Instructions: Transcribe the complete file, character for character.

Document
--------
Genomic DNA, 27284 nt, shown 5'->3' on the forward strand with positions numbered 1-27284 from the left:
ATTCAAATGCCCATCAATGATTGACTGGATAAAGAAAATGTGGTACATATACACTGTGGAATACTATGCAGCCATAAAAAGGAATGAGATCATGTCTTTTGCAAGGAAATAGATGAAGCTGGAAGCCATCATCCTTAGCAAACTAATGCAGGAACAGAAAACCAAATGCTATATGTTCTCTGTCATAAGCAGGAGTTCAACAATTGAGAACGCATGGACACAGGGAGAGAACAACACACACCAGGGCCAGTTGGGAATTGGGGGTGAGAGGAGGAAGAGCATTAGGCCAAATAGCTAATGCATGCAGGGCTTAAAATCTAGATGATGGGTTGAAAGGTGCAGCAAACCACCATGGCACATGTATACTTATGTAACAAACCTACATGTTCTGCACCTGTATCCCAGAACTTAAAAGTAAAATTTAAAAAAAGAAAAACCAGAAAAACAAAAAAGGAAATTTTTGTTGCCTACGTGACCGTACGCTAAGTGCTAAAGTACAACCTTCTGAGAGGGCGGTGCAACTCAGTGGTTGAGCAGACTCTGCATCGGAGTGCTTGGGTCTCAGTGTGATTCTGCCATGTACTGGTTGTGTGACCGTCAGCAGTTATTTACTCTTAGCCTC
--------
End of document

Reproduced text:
Genomic DNA, 27284 nt, shown 5'->3' on the forward strand with positions numbered 1-27284 from the left:
ATTCAAATGCCCATCAATGATTGACTGGATAAAGAAAATGTGGTACATATACACTGTGGAATACTATGCAGCCATAAAAAGGAATGAGATCATGTCTTTTGCAAGGAAATAGATGAAGCTGGAAGCCATCATCCTTAGCAAACTAATGCAGGAACAGAAAACCAAATGCTATATGTTCTCTGTCATAAGCAGGAGTTCAACAATTGAGAACGCATGGACACAGGGAGAGAACAACACACACCAGGGCCAGTTGGGAATTGGGGGTGAGAGGAGGAAGAGCATTAGGCCAAATAGCTAATGCATGCAGGGCTTAAAATCTAGATGATGGGTTGAAAGGTGCAGCAAACCACCATGGCACATGTATACTTATGTAACAAACCTACATGTTCTGCACCTGTATCCCAGAACTTAAAAGTAAAATTTAAAAAAAGAAAAACCAGAAAAACAAAAAAGGAAATTTTTGTTGCCTACGTGACCGTACGCTAAGTGCTAAAGTACAACCTTCTGAGAGGGCGGTGCAACTCAGTGGTTGAGCAGACTCTGCATCGGAGTGCTTGGGTCTCAGTGTGATTCTGCCATGTACTGGTTGTGTGACCGTCAGCAGTTATTTACTCTTAGCCTC